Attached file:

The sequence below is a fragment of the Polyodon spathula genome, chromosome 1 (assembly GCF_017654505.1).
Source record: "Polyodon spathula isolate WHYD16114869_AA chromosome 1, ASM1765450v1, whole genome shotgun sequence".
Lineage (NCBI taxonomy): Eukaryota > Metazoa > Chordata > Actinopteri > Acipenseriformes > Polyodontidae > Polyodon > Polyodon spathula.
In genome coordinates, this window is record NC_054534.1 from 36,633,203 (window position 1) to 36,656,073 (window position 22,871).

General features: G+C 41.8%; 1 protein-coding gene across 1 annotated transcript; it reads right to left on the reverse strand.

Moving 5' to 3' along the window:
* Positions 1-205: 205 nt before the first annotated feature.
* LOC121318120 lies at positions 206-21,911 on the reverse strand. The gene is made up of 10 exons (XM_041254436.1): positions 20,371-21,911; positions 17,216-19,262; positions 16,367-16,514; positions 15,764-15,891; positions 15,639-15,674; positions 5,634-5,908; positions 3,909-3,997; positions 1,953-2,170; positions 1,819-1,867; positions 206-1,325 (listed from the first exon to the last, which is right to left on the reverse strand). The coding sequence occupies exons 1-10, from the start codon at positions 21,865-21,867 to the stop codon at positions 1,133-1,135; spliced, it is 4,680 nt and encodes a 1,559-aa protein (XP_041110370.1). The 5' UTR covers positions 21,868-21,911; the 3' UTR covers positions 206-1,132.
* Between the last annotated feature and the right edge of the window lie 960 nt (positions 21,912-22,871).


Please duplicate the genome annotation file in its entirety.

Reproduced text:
The sequence below is a fragment of the Polyodon spathula genome, chromosome 1 (assembly GCF_017654505.1).
Source record: "Polyodon spathula isolate WHYD16114869_AA chromosome 1, ASM1765450v1, whole genome shotgun sequence".
Lineage (NCBI taxonomy): Eukaryota > Metazoa > Chordata > Actinopteri > Acipenseriformes > Polyodontidae > Polyodon > Polyodon spathula.
In genome coordinates, this window is record NC_054534.1 from 36,633,203 (window position 1) to 36,656,073 (window position 22,871).

General features: G+C 41.8%; 1 protein-coding gene across 1 annotated transcript; it reads right to left on the reverse strand.

Moving 5' to 3' along the window:
* Positions 1-205: 205 nt before the first annotated feature.
* LOC121318120 lies at positions 206-21,911 on the reverse strand. The gene is made up of 10 exons (XM_041254436.1): positions 20,371-21,911; positions 17,216-19,262; positions 16,367-16,514; positions 15,764-15,891; positions 15,639-15,674; positions 5,634-5,908; positions 3,909-3,997; positions 1,953-2,170; positions 1,819-1,867; positions 206-1,325 (listed from the first exon to the last, which is right to left on the reverse strand). The coding sequence occupies exons 1-10, from the start codon at positions 21,865-21,867 to the stop codon at positions 1,133-1,135; spliced, it is 4,680 nt and encodes a 1,559-aa protein (XP_041110370.1). The 5' UTR covers positions 21,868-21,911; the 3' UTR covers positions 206-1,132.
* Between the last annotated feature and the right edge of the window lie 960 nt (positions 21,912-22,871).